Social Media may become a fully recognised and examinable subject for secondary school students following a proposal from Wireless Teaching Force (WTF).
According to a statement students would be assessed on their ability to access and use the various media, just as they are assessed on their ability to apply formulas to solve mathematical problems.
“We as ejecatrz need 2 catr 4 mdrn lrning teknikz + stratejiz 2 re engage with lrnrs in C21 + 2 prpare Sts 4 a new wrld of digital litresi skilz crntly >dvelopd in skoolz” Tweeted WTF.
Students of English Literature, for example, could analyse a literary or dramatic text in 140 characters or less, while students of Modern History may earn credit for re posting photos of events such as Anzac Day on their facebook page.
As this article went to press, 123,490 secondary school students had ‘Liked’ the proposal on the WTF facebook page and many had left supportive comments.
“better than reading all those books by Shakespeare and, what’s his name, Woolworths, in English…” commented JuZTN.
The proposal, however, drew criticism from The National Party.
“The proposal is absolutely preposterous, outrageous. Social Media is the celebration of the banal. It is anathema to rigour. The mere moniker adopted by those proposing the plan is indicative of its flaws – I mean ‘WTF?’ This signals the death of education.”
Victorian secondary school student Gemma said in response;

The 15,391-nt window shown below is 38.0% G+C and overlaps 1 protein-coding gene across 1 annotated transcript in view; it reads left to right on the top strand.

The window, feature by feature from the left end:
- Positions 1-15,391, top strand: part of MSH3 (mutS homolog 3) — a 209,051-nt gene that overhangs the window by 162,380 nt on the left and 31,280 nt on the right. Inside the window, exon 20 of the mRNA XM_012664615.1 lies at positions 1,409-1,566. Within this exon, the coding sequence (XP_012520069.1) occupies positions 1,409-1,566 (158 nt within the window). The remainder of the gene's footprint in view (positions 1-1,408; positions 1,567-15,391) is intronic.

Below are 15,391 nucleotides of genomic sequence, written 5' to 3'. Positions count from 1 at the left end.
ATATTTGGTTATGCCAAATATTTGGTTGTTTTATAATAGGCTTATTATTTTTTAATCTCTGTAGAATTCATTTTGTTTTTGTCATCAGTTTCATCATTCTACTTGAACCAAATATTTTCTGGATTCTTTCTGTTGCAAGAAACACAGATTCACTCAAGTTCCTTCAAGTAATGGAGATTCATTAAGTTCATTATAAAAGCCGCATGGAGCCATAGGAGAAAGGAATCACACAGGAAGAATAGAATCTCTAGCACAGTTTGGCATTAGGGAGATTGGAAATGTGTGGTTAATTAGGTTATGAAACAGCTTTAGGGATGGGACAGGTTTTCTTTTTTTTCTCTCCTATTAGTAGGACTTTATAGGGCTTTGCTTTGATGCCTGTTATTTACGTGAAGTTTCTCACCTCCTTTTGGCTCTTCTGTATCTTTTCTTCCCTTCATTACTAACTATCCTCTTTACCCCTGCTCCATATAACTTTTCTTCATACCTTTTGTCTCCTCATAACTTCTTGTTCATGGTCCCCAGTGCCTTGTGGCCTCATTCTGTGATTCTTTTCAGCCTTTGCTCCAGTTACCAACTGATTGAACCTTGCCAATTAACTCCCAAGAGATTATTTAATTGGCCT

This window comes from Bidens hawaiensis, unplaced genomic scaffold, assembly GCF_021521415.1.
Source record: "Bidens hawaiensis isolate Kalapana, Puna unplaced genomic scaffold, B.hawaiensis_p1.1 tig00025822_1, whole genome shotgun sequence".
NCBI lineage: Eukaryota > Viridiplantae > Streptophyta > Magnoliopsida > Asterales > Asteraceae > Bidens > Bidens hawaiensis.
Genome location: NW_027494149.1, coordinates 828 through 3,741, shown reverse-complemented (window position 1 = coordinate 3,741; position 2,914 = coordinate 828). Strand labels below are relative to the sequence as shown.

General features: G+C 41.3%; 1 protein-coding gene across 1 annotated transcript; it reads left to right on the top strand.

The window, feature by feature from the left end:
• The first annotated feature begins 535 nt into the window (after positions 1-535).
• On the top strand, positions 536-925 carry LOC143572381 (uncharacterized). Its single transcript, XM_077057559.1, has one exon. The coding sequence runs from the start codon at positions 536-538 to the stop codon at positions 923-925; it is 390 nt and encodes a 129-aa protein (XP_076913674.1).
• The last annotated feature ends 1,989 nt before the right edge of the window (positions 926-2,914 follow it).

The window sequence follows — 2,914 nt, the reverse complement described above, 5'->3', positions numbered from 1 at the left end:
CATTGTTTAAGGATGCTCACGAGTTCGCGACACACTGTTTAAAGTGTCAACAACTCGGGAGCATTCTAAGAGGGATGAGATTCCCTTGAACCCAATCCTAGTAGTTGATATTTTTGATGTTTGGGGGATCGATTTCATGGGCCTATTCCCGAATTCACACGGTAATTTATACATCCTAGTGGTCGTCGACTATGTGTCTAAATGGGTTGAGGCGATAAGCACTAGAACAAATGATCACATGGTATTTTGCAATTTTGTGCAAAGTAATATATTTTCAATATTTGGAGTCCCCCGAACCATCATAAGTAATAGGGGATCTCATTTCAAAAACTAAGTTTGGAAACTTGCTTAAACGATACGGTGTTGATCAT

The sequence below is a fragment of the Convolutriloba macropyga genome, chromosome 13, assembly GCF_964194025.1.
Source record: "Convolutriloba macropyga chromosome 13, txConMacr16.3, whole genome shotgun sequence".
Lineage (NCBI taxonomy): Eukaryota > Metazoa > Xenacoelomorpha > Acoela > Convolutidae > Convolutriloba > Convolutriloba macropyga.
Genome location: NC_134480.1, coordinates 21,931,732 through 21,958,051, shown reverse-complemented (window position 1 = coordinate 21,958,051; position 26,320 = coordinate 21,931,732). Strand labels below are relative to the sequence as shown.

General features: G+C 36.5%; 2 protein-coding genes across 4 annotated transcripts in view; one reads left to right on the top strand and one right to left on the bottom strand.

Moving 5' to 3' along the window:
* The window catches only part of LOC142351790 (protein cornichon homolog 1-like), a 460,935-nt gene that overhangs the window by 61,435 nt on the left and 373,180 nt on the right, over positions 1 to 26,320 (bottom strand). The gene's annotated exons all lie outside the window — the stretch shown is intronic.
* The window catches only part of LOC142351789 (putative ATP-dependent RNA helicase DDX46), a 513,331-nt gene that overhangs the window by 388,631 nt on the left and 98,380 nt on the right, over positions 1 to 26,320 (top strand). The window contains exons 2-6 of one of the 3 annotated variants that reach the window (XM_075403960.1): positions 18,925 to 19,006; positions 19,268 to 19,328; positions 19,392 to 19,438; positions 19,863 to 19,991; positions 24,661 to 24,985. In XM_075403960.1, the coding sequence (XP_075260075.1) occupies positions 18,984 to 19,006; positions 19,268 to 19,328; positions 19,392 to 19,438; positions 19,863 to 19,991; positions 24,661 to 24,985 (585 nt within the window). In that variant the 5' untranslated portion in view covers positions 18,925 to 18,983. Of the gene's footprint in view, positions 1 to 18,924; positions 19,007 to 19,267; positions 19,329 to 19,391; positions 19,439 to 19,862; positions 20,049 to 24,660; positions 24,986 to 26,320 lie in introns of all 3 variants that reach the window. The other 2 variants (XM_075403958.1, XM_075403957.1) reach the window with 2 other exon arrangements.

“‘The Death of Education’, I’ve never seen that movie but I’ll try and download it tonight – is it on torrent… oh wait, I’ll just text Sandy…”
Other critics of the plan claim that social media makes no account for accuracy in vocabulary or in grammar, to which Gemma replied;
“No account for Gramma, why would my Nan be doing the exam? She’s, like, heaps old.”
Various Australian teaching unions collaborated to compile the following statement on a piece of butcher’s paper, which they then photographed and uploaded to a number of social media sites.
“We are extremely disappointed at the lack of consultation with our members and the likely increased work load which will fall upon their shoulders as the key stakeholders in the delivery of this new curriculum. In response we’ve launched an aggressive facebook campaign rallying our members to demand more consultation and transparency in any future proposals”.
WTF provided a glimpse of what secondary school education may look like in the near future;
“We are in consultation with a technology company called Lifelong Online Learners (LOL) to develop an App which will allow students to submit their assignments and exam responses anywhere at any time – thus alleviating the confrontational and threatening nature of on-site exams which many students find stressful”.
The proposal is currently being discussed by relevant national bodies. The National Board of Education has so far offered no indication as to whether they ‘Like’ the proposal.